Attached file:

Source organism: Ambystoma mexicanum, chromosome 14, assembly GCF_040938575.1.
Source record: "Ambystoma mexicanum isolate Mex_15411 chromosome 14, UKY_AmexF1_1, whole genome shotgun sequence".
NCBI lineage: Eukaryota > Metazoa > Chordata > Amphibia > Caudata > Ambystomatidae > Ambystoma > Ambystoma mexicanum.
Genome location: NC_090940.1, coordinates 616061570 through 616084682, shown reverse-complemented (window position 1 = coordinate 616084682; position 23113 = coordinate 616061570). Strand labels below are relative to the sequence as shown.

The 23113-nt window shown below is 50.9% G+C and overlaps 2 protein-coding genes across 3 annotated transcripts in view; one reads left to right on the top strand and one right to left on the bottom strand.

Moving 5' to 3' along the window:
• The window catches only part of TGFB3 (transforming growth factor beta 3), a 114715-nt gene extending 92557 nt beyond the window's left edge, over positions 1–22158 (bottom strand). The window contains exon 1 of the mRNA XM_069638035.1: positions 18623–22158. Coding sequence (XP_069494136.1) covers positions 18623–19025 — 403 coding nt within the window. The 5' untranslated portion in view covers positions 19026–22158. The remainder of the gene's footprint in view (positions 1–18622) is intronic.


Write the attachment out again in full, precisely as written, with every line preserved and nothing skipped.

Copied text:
Source organism: Ambystoma mexicanum, chromosome 14, assembly GCF_040938575.1.
Source record: "Ambystoma mexicanum isolate Mex_15411 chromosome 14, UKY_AmexF1_1, whole genome shotgun sequence".
NCBI lineage: Eukaryota > Metazoa > Chordata > Amphibia > Caudata > Ambystomatidae > Ambystoma > Ambystoma mexicanum.
Genome location: NC_090940.1, coordinates 616061570 through 616084682, shown reverse-complemented (window position 1 = coordinate 616084682; position 23113 = coordinate 616061570). Strand labels below are relative to the sequence as shown.

The 23113-nt window shown below is 50.9% G+C and overlaps 2 protein-coding genes across 3 annotated transcripts in view; one reads left to right on the top strand and one right to left on the bottom strand.

Moving 5' to 3' along the window:
• The window catches only part of TGFB3 (transforming growth factor beta 3), a 114715-nt gene extending 92557 nt beyond the window's left edge, over positions 1–22158 (bottom strand). The window contains exon 1 of the mRNA XM_069638035.1: positions 18623–22158. Coding sequence (XP_069494136.1) covers positions 18623–19025 — 403 coding nt within the window. The 5' untranslated portion in view covers positions 19026–22158. The remainder of the gene's footprint in view (positions 1–18622) is intronic.